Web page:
That thought is distinctly laid down in many places in Scripture, to which I need not refer in more than a word. For instance, the Apostle John tells us that, when our Lord spoke in a cognate figure about the rivers of water which should flow from them who believed on Him, He spake of that Holy Spirit who ‘was not given because that Jesus was not yet glorified.’ We remember the words in the upper chamber, ‘If I go not away, the Comforter will not come unto you, but if I depart I will send Him unto you.’ But enough for us that He recognised the necessity, and that here His baptism of suffering comes into view, not so much for what it was itself, the sacrifice for the world’s sin, as for that to which it was the necessary preliminary and introduction, the bestowment on humanity of the gift of the Divine Spirit. The old Greek legend of the Titan that stole fire from heaven tells us that he brought it to earth in a reed. Our Christ brings the heavenly fire in the fragile, hollow reed of His humanity, and the reed has to be broken in order that the fire may blaze out. ‘How I wish that it were kindled! but I have a baptism to be baptized with.’

III. Lastly, what the world has to do to receive the fire.

Take these triumphant words of our Lord about what He was to do after His Cross, and contrast with them the world as it is to-day, ay! and the Church as it is to-day. What has become of the fire? Has it died down into grey ashes, choked with the cold results of its own former flaming power? Was Jesus Christ deceiving Himself? was He cherishing an illusion as to the significance and permanence of the results of His work in the world? No! There is a difference between B.C. and A.D. which can only be accounted for by the fulfilment of the promise in my text, that He did bring fire and set the world aflame. But the condition on which that fire will burn either through communities, society, humanity, or in an individual life, is trust in Him that gives it, and cleaving to Him, and the appropriate discipline. ‘This spake He of the Holy Spirit which they that believe on Him should receive.’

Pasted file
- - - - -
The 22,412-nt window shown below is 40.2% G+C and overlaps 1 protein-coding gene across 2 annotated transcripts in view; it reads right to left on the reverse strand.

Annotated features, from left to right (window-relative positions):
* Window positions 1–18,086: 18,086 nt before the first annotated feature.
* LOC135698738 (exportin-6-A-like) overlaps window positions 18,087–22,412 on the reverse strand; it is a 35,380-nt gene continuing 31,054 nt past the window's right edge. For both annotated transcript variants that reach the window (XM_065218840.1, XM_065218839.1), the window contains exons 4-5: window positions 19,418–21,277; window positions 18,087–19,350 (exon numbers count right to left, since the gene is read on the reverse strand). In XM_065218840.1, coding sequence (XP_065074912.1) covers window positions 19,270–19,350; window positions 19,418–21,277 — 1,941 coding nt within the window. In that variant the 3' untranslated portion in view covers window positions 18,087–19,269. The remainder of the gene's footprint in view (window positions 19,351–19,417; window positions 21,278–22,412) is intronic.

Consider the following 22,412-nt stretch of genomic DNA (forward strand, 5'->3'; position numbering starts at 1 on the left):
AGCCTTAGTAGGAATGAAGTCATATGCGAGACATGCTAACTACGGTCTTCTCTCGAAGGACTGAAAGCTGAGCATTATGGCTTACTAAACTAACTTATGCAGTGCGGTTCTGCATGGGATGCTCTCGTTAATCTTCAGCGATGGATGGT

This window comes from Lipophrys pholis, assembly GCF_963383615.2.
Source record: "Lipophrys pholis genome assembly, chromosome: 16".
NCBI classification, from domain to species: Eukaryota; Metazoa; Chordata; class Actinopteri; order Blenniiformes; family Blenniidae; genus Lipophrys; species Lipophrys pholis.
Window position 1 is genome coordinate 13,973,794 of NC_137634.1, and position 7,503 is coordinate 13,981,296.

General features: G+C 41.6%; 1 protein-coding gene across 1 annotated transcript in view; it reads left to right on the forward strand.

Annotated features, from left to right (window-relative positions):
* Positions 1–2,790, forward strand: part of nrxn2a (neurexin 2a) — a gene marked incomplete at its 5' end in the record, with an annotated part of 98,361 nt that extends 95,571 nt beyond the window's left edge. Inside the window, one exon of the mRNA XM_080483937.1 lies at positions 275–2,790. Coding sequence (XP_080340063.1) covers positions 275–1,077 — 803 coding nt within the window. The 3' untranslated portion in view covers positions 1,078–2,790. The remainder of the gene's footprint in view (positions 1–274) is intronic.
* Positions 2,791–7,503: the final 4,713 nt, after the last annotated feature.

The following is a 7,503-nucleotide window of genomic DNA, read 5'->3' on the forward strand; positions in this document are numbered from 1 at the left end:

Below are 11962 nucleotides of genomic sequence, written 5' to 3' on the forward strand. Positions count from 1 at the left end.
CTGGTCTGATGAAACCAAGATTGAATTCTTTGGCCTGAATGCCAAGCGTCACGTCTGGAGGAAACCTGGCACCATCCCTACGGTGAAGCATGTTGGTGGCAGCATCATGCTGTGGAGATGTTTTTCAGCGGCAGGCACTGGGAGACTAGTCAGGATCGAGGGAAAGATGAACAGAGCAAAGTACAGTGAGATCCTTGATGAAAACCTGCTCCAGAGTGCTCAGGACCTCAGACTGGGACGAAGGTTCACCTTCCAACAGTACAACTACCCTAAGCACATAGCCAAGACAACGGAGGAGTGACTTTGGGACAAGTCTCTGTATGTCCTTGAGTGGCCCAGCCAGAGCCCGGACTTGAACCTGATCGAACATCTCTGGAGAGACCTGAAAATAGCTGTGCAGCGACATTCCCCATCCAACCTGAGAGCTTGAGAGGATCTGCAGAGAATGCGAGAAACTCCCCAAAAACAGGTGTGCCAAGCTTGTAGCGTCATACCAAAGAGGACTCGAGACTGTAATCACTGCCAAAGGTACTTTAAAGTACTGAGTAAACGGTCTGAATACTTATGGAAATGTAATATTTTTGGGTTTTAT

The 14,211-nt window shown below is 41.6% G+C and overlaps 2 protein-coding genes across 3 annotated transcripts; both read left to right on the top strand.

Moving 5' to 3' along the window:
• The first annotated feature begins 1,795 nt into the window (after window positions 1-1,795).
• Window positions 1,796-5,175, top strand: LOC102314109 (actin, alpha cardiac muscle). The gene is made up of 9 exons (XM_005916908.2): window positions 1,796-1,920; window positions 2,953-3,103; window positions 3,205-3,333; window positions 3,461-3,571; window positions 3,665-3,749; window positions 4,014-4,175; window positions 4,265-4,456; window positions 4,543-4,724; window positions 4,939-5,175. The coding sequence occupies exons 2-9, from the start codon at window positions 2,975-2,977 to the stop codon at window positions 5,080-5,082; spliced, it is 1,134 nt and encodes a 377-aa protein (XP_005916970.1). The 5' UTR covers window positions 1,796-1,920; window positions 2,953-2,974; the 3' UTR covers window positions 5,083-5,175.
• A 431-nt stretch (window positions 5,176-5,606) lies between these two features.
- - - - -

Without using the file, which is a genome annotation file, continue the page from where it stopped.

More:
And they that do not believe upon Him-what of them? The fire is of no advantage to them. Some of you do as people in Swiss villages do where there is a conflagration-you cover over your houses with incombustible felts or other materials, and deluge them with water, in the hope that no spark may light on you. There is no way by which the fire can do its work on us except our opening our hearts for the Firebringer. When He comes He brings the vital spark with Him, and He plants it on the hearth of our hearts. Trust in Him, believe far more intensely than the most of Christian people of this day do in the reality of the gift of supernatural divine life from Jesus Christ. I do believe that hosts of professing Christians have no firm grip of this truth, and, alas! very little verification of it in their lives. Your heavenly Father gives the Holy Spirit to them that ask Him. ‘Covet earnestly the best gifts’; and take care that you do not put the fire out-’quench not the Holy Spirit,’ as you will do if you ‘fulfil the lusts of the flesh.’ I remember once being down in the engine-room of an ocean-going steamer. There were the furnaces, large enough to drive an engine of five or six thousand horsepower. A few yards off there were the refrigerators, with ice hanging round the spigots that were put in to test the temperature. Ah! that is like many a Christian community, and many an individual Christian. Here is the fire; there is the frost. Brethren, let us seek to be baptized with fire, lest we should be cast into it, and be consumed by it.

END OP VOL. I.

Copyright Statement
These files are public domain.
Text Courtesy of BibleSupport.com. Used by Permission.
Bibliographical Information
MacLaren, Alexander. "Commentary on Luke 12". MacLaren's Expositions of Holy Scripture. https://www.studylight.org/commentaries/eng/mac/luke-12.html.